Any casual observer of the Tri-State Area over the last week would assume that we’re heading towards Armageddon. Earthquakes and hurricanes are not common in this area, yet since last Tuesday we felt the ripple effect of a 5.8 in Virginia and got our first taste of a hurricane since Gloria in ’85. Things like that just don’t happen here, and so, sitting here in the wake of two near-miss natural disasters, I can’t help but think that God is trying to tell us something. The question is what?
The basic premise that has been echoed by the hundreds of “biblical scholars” of all religions that have popped out of the woodwork since Irene was announced is that those crazies on the streets with those “THE END IS COMING” signs are right and any second now we’re all going to be wiped off the face of the earth unless we repent for Sin X. Sin X usually turns out to be the subject of a personal vendetta of said “scholar” and he/she was looking for any excuse to rant about it. This holier-than-thou soapbox preaching REALLY pisses me off. When an Orthodox rabbi has the audacity to blame the recent tragedy of Leiby Kletzky’s murder on the legalization of gay marriage in New York, steam starts coming out of my ears. That kind of thing does not sit well with me at all, and to be honest, the fanatical “all ye sinners” approach doesn’t really do it for me anyways, so, moving on.
One of the many traditions of my family’s Shabbat table is that my father will give over the speech that the rabbi of our shul gave earlier that morning, for the sake of my mother and sisters, who do not attend shul. Every now and then, something in it resonates with me and changes the way I think about the topic discussed. What stood out to me this past week was a concept that is pretty famous throughout Judaism and, now that I think about it, many other religions as well: crisis is a sign. If a person is going through a particularly abnormal, difficult time, it may very well be a sign that there is something in their life that needs fixing. The same applies on a communal scale; if the community is suffering (enter: Irene), it is a sign that the community needs to focus inward and figure out what provoked this “wrath of God.” This two line synopsis really doesn’t do the 30 minute speech justice at all, and while it was certainly well thought out and well delivered, I fundamentally disagree with the premise. My personal experiences shed a subtly different light on the concept.
As regular readers of this blog know, I went through a tumultuous period for around two years right after high school comically referred to as “The Dark Ages.” For a long time I was wandering aimlessly through life, doing what I should with no motivation, doing what I shouldn’t because I could. The purposelessness really messed me up, and I suffered educationally, socially, and emotionally. For a long time it bothered me that I didn’t know why I had to go through that. If God was out there, as I believed he was, then what the heck was the purpose of putting me through that if not to punish me for my sins? The whole experience conflicted with my (Judaically inspired) idea of a benevolent God. It took a long time and many connected events before I realized that I needed to hit that rock-bottom before I could make the decision to return to Israel and reach the heights that I did that year. In retrospect, it was worth it.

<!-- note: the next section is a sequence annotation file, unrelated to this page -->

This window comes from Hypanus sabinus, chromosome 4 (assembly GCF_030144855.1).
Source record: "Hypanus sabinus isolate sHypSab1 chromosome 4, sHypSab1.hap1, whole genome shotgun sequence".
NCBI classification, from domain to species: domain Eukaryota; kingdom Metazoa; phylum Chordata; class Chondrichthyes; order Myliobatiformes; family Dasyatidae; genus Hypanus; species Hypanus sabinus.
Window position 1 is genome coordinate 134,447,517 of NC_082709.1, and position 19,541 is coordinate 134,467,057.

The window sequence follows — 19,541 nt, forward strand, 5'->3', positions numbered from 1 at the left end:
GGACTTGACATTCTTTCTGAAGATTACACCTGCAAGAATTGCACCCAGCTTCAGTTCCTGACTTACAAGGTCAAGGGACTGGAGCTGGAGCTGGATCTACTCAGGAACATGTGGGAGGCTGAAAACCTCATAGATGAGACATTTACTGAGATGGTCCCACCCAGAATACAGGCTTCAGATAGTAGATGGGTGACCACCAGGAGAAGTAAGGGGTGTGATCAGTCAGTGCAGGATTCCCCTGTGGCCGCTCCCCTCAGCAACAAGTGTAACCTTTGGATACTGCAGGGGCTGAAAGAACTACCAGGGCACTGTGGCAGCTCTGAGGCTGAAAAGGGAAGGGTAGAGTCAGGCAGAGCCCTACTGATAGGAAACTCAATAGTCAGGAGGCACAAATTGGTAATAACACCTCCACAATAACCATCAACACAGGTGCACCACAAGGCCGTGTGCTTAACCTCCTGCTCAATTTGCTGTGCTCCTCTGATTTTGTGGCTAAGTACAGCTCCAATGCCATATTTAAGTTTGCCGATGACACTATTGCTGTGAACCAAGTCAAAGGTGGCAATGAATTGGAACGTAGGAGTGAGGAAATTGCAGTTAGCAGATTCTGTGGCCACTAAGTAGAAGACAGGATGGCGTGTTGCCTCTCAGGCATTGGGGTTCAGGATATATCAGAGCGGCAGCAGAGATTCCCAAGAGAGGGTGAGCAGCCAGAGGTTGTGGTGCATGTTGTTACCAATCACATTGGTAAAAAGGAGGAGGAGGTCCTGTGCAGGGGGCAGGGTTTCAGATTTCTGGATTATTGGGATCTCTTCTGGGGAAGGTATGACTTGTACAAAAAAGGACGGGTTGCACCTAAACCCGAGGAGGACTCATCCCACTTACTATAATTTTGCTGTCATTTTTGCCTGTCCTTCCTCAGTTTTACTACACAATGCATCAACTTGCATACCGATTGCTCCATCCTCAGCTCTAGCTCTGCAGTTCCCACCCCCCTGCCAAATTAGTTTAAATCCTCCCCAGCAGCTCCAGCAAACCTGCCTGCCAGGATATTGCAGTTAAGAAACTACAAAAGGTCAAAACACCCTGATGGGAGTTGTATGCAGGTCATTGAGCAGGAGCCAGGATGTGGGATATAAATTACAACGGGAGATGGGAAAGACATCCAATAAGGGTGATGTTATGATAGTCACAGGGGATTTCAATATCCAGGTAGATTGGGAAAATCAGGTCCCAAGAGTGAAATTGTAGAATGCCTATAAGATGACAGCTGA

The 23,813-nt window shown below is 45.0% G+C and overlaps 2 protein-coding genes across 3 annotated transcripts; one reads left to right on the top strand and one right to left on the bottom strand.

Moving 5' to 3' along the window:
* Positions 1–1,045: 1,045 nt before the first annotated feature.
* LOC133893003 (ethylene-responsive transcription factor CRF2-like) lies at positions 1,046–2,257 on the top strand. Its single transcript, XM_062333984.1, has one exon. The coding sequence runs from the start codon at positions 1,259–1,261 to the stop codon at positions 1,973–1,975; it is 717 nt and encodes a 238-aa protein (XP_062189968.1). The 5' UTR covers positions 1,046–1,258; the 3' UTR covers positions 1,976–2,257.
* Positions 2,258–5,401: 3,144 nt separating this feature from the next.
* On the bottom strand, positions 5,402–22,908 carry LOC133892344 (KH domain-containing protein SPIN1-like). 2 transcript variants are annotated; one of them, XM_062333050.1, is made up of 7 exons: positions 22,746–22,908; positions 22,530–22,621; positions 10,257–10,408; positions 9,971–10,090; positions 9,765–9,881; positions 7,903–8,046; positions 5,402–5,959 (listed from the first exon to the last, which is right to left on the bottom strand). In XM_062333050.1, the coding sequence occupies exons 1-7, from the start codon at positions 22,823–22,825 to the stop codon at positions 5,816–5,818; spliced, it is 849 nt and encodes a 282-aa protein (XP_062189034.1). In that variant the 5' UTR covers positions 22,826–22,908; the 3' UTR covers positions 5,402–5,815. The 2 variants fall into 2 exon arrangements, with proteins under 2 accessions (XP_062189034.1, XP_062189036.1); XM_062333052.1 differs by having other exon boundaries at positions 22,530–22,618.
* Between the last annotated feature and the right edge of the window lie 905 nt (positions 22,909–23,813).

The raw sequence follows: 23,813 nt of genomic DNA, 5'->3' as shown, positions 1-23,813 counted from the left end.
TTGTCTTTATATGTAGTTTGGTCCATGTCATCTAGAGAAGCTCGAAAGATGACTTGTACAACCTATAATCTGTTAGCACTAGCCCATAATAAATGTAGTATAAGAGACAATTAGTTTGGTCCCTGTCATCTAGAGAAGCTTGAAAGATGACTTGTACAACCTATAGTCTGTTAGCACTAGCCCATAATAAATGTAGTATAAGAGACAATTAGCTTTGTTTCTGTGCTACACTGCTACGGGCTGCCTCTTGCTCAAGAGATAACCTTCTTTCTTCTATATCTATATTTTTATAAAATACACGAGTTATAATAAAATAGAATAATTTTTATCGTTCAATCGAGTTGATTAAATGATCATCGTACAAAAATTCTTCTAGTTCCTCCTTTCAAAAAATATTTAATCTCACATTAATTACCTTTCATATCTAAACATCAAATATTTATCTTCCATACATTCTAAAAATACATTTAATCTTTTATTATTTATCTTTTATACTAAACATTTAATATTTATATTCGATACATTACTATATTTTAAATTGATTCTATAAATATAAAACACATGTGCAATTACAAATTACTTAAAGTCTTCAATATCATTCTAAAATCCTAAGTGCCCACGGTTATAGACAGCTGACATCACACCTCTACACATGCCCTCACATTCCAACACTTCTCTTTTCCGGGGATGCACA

My philosophy on the issue then, is that I don’t have the arrogance to presume that I know the so-called master plan, but I’ve seen enough of it in my life to know that it exists. So when something out of the ordinary happens to me, I think, “I’m having this experience for a reason, and I might not know what it is now, but things have a way of revealing themselves in time.” Automatically plugging in to self-deprecation or self-promotion in situations of an abnormal or ambiguous nature is precarious. Looking at a situation and trying to shoehorn into it what you, in your limited scope of perception, think to be the meaning behind it, is a dangerous game. Instead, acknowledge that there is certainly a meaning behind it, but understand that you may not know what it is for a very long time. In my experience, that’s a much healthier and more productive way of handling those types of situations, and you avoid the inevitable god-complex perversion that comes with thinking you know the purpose of everything in your life.
I went through some serious medical issues roughly a year and a half ago, and, having experienced my post-high school master plan revelation, I was much more at peace with it than many might be. I knew that somehow it made sense on some metaphysical level and it was happening to me for a reason that I might never know. Life circumstances would prove me right again, serving to strengthen that belief. So when we, as individuals or as a community, are faced with disastrous circumstances, we may not learn the reason for a long, long time, but we should be at peace with that. Maybe we had a hurricane because a terrorist cell was planning on reenacting 9/11 that day but couldn’t because all flights were cancelled. Who knows? All we should know is that it happened for a reason. So when an area that is not prone to natural disasters is struck by two in the same week, it doesn’t mean we’re all sinners, it doesn’t mean that we should prepare for a volcano to spring up and erupt in Times Square next Monday night, and it doesn’t mean it’s the end of the world as we know it. It just means something; what that is has yet to be determined.
Then again, I’m about to post two hours before I normally even start writing. What’s the phrase? When hell freezes over?
Okay, maybe the world is ending.
Song of the Day: Parallels – As I Lay Dying